Travel Insurance For Brazil

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What to do in Brazil – and how to stay safe doing it
Potential problems in Brazil
What your travel insurance could cover
What’s excluded?

This should come as no surprise, since Brazil is such a big country with almost every climate you can imagine. Plus, there’s the annual travel drawcard of Carnaval!

What to do in Brazil – and how to stay safe doing it

Brazil spans nearly the whole length of South America, from the Amazon Basin in the north to Iguaza Falls in the south, providing tourists with the opportunity to experience a range of landscapes and climates.

  • Beaches: Hanging out at Copacabana or Ipanema is an iconic Brazilian beach experience. As well as dangerous riptides, some beaches are hotbeds for petty crime, with tourists frequently targeted. Pay close attention to your belongings, take only what you need, and having travel insurance could provide cover should you become a victim.
  • Exploring the Amazon: With spectacular but remote scenery, trekking in the Amazon rainforests can be an impossible to forget adventure. But there’s a significant risk of becoming lost or injured, so be sure to travel with an experienced guide. Having suitable travel insurance could help cover any medical and rescue costs.
  • Party at Carnaval: The colour, sounds, and energy of Carnaval, held each year in Rio de Janeiro in February or March (it ends 40 days before Easter), is on many travellers’ bucket list. But sadly, tourists are regularly victims of crime at the event, so having suitable travel insurance could be beneficial if you’re travelling to these areas.
  • See Christ the Redeemer: It’s one of the world’s most recognised icons, gazing out over the city of Rio de Janeiro. The views are spectacular and it’s incredible to think about how this statue was made. However, yet again, crime targeting tourists is rife, so be prepared for the worst and only take essentials. Travel insurance could assist in replacing any lost or stolen possessions.

Potential problems in Brazil

Some parts of Brazil aren’t safe for tourists1https://smartraveller.gov.au/countries/americas/south/pages/brazil.aspx and it may come as a shock to Aussies to find that there are some serious no-go areas, such as the favelas. If you’re targeted by criminals, it’s recommended to hand over your belongings and avoid escalating the situation. As well as high crime rates in some parts, there’s also the risk of mosquito-borne diseases like dengue fever, malaria, yellow fever, as well as the Zika virus.2https://smartraveller.gov.au/countries/americas/south/pages/brazil.aspx  For diseases like yellow fever, you can get a vaccination before you leave.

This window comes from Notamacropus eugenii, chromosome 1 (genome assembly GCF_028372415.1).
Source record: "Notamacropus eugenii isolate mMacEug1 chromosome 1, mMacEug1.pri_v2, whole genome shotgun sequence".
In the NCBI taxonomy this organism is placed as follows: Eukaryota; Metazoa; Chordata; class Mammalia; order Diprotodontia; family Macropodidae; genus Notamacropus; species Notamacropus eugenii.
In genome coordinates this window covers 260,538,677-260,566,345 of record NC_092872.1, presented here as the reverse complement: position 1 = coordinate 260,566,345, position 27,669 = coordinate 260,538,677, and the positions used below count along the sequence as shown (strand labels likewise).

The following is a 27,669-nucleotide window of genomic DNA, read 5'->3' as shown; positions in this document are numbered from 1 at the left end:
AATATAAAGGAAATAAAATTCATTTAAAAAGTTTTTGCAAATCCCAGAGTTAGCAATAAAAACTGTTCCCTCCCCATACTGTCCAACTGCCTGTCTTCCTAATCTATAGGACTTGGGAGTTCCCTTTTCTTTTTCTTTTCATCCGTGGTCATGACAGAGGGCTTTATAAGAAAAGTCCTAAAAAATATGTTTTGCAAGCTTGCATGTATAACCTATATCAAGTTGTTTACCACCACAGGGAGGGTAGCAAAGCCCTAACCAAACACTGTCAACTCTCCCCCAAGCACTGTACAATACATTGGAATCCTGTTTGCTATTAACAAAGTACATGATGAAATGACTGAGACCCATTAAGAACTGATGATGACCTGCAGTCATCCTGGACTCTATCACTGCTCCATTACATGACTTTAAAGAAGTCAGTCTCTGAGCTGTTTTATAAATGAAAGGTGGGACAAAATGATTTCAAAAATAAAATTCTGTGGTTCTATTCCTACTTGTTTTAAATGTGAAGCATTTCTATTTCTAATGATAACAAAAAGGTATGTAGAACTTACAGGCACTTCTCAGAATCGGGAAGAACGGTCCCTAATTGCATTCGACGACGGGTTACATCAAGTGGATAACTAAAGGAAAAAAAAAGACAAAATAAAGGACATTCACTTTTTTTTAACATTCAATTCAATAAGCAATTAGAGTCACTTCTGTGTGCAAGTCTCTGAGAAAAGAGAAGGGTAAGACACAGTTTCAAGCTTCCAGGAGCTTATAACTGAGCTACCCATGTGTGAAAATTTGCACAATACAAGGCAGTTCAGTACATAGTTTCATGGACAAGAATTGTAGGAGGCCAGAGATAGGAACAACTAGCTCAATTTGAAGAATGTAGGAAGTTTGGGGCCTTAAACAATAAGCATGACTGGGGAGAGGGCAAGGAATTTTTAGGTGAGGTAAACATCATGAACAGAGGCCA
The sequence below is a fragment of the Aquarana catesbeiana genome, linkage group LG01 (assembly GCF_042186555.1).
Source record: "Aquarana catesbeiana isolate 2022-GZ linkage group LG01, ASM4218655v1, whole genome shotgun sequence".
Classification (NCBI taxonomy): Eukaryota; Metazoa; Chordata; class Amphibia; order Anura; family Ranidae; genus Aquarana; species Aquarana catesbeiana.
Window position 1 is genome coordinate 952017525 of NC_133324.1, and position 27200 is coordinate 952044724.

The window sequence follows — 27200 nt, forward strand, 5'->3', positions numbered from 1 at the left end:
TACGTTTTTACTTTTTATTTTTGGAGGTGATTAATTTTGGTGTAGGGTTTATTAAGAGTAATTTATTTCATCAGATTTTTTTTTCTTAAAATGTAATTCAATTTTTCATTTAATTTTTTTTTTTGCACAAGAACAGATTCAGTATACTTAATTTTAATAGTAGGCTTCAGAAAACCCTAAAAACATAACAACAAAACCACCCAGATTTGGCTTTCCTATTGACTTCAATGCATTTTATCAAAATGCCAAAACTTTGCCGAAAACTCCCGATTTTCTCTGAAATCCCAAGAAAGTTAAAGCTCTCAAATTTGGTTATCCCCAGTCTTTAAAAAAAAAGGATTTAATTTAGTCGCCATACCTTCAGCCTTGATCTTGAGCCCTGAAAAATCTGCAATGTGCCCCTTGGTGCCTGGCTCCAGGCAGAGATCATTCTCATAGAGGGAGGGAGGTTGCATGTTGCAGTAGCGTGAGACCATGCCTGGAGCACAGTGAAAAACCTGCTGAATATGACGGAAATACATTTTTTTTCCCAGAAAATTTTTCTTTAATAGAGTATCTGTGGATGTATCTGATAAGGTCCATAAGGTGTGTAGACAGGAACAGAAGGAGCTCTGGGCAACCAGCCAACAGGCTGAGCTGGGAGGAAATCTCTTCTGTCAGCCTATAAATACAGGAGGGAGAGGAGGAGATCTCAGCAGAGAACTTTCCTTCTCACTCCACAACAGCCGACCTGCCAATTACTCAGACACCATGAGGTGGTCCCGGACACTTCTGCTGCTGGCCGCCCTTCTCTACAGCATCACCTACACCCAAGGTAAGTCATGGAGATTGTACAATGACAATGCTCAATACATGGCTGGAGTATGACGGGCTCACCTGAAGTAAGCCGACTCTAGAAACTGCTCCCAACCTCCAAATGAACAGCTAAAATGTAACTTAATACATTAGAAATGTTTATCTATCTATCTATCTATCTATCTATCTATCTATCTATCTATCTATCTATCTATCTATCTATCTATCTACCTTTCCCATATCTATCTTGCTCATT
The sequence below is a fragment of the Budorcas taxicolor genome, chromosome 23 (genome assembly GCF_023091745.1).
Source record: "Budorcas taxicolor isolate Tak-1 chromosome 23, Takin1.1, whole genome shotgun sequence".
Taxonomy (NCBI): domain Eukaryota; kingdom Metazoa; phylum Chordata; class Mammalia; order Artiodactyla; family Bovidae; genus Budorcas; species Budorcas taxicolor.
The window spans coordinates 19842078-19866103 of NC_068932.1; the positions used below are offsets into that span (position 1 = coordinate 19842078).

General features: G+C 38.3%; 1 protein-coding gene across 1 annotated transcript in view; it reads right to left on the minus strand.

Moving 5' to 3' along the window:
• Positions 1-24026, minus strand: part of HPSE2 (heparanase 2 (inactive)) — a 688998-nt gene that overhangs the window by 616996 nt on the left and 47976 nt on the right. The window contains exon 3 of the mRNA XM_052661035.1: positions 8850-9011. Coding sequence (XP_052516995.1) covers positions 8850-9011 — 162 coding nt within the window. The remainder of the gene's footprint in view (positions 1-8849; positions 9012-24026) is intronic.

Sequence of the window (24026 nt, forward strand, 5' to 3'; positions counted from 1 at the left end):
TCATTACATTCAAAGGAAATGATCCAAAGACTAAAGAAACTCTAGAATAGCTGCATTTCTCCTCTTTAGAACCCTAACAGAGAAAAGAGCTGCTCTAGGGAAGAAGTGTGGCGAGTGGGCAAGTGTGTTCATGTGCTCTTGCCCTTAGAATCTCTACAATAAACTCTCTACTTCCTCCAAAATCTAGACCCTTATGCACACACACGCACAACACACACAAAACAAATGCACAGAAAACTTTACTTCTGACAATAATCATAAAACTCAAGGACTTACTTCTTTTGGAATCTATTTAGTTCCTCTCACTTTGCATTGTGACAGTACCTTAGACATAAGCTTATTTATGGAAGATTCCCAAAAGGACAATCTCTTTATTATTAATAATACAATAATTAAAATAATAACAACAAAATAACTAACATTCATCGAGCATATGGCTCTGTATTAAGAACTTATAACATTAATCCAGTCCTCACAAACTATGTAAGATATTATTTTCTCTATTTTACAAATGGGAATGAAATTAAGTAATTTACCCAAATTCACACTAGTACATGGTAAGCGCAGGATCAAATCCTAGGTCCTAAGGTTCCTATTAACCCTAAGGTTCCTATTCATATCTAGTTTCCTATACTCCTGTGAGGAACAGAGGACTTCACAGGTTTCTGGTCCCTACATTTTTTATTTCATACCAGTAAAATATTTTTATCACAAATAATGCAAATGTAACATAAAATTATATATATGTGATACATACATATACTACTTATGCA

What your travel insurance could cover

Your medical costs

Australia does not have a reciprocal health care agreement with Brazil, so a policy that covers medical costs can be beneficial. If you’re injured or get ill, you could be covered for your medical treatment, as well as for medical repatriation and in-hospital cash. While the hospitals in Brazil’s big cities are fine, you may need to prove you can pay, or that you’re insured before you’re admitted.

Your luggage

If you lose your luggage, or if it’s stolen or damaged, then you’ll be reimbursed. Comprehensive insurance can also cover cash and travel documents. Make sure you never leave your luggage unattended, though, or your insurer could refuse to reimburse you.

Your rental car

Brazil’s roads can be busy, and let’s just say not everyone pays attention to traffic lights! Driving in Brazil is dangerous, so consider if a rental car is the best way for you to get around. The Australian government recommends not driving at all in Rio de Janeiro1. Should you decide to drive in Brazil, make sure you have an International Driving Permit, and having a comprehensive travel insurance policy could provide cover should the unexpected happen.

That said, you’ll likely still have to pay the rental company’s excess.

Travel disruption and cancellations

Life happens and sometimes plans need to change. If your travel plans are disrupted while you’re in Brazil, or before you leave, and you need to reschedule or cancel an event or trip, you could be reimbursed for any additional costs you incur.

What’s excluded?

If you fail to declare any pre-existing health conditions and you need treatment while in Brazil, you won’t be insured for it. Also, if you ignore travel advice from the Australian Government and go to an area that’s deemed unsafe and find yourself in trouble, you may find you won’t be covered.

Reckless behaviour, like riding a motorcycle without a helmet, isn’t usually covered, as are any alcohol or drug-related incidents.

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Save time and effort by comparing a range of travel insurance policies with iSelect*

*iSelect does not compare all travel insurers or policies in the market. Travel insurance is only available through our website and not all policies are available at all times or in all areas. Not all policies available from our partners are compared by iSelect and due to commercial arrangements and customer circumstances not all policies compared by iSelect will be available to all customers. Click here to view iSelect’s range of providers.

iSelect General Pty Limited ABN 90 131 798 126, AFS Licence Number: 334115. Any advice provided by iSelect is of a general nature and does not take into account your objectives, financial situation or needs. You need to consider the appropriateness of any information or general advice iSelect gives you, having regard to your personal situation, before acting on iSelect’s advice or purchasing any policy. You should consider iSelect’s Financial Services Guide which provides information about our services and your rights as a client of iSelect. iSelect receives commission for each policy sold.